A key aspect of solving a problem ( and thus being a good developer ) is not getting handcuffed by what you don’t know. Obviously, if you knew you wouldn’t have a problem. But just because you don’t know what is causing a specific issue doesn’t mean you know nothing. I often start troubleshooting by clarifying and confirming what I do know.
For instance, if WordPress gives me an “Error establishing a database connection” screen: What do I know? Do I know my username and password are correct? Can I confirm that by connecting to mysql via the command line or PhpMyAdmin? Do I know that mysql is running on the server? Again does phpmyadmin work? Does my hosting dashboard have a mysql “status” icon”? Or does <code>service mysql status</code> return something? So on and so forth.
Confirming what you know sometimes exposes that what you think you know may not actually be true. And if it is true, it helps you focus your theories of the problem on areas that really are unknown. Like anything else, the more you decompose problems the better you’ll be at it.
I’ve decided to air some grievances about trends in the WordPress community that have me annoyed. Yesterday, I raised the issue of “freemium” plugins in the WordPress Repository. Today I want to bitch about the #wordpress twitter stream. There was a time when you could follow #wordpress and find real people exchanging ideas or asking questions or linking tutorials. It seems now though the community is a victim of it’s own success. To demonstrate my point yesterday I went through the first 50 tweets and broke them down by function:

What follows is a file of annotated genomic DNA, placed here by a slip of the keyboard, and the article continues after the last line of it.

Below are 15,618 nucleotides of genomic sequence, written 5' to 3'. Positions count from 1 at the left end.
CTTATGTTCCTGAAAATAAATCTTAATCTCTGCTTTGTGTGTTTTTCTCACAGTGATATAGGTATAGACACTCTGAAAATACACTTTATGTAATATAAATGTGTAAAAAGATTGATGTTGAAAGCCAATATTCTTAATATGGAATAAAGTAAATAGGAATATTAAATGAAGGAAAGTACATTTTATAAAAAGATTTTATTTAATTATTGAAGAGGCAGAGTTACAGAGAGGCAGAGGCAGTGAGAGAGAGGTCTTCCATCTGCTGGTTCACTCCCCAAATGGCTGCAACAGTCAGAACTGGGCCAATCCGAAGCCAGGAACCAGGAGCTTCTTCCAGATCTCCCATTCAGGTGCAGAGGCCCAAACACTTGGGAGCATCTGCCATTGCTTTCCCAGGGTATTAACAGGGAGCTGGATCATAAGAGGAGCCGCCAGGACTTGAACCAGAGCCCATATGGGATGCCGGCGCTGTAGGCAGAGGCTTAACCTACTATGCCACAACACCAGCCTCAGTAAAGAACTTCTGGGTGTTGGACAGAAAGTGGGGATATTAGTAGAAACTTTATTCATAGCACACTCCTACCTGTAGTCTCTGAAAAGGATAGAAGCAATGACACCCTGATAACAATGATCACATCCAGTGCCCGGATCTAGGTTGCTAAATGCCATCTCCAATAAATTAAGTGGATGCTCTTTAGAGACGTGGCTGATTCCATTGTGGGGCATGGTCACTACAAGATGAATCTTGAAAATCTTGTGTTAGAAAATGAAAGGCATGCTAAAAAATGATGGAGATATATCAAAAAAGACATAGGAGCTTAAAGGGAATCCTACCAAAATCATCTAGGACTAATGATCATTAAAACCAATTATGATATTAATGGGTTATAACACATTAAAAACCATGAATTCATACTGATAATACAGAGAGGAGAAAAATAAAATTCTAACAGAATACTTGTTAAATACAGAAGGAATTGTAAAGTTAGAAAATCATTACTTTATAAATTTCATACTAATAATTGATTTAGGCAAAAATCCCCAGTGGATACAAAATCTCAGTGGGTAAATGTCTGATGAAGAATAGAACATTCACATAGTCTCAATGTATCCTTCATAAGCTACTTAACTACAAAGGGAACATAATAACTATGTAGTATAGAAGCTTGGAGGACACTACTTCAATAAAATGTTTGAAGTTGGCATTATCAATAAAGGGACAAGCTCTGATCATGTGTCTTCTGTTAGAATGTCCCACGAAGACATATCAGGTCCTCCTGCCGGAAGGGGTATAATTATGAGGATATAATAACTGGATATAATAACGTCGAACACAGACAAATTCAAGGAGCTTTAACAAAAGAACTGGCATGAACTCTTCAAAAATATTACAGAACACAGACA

34 tweets were directly selling something. And example might be
The link in the tweet above actually takes you to a hosting company website which is a bit misleading.
23 tweets were soft-selling. By this I mean they were tweets by a company to a blog post that was indirectly promoting their business or products. This is obviously preferable to the direct sell, but it still has some issues. For one thing, the quality of the content leaves much to be desired. I don’t find an article on “building an ecommerce site” that just lists a bunch of super-obvious steps, “First you need a domain, here’s a link to the domain affiliate that I profit from,” to be particularly valuable.
Only 3 articles had no obvious sales angle. This is a pathetic number. What’s worse is that many of the direct-sell tweets are just repeats of each other. At least 8 tweets ultimately linked back to one theme on the Envato Marketplace.
To be fair some of the issue here is without a doubt an issue with Twitter, not WordPress. And It’s hardly reasonable to expect WordPress to somehow curate the hashtag.
My concern though is that it is somewhat indicative of a trend in the WordPress ecosystem: it’s getting increasingly difficult to separate the cream from the crap.
I’m not against developers providing “freemium” plugins in the official WordPress repository. By freemium, I mean a plugin that has some functionality restricted to entice you to purchase a license or premium version. Heck, I used to sell such a plugin myself.
But I do think it’s time for WordPress.org to enforce some general rules about how it’s handled. Two changes I would like to see that I think would be relatively easy to establish ( if not to enforce ).
Take Apple’s lead in flagging apps that offer “in-app purchases” in the plugin directory. That way it’s immediately and visually discernible which plugins are fully functional and free and which are up-sellers. Ideally this would include the ability to hide freemiums in search results if desired.
Nags to “upgrade” or “join” or respond to a survey–or any other sale related nag–should only appear in certain areas of the site. Obviously the plugin admin page is a reasonable place for the nags to happen. Maybe on the dashboard. But I should not experience nags on every page of the admin area. For example, the Types plugin:
Inspired by Terry Beyak, I thought I’d write my own list of things I don’t know. I should specify this will be an abridged list of “known unknowns” as opposed to “unknown unknows”, of which making a list would be impossible.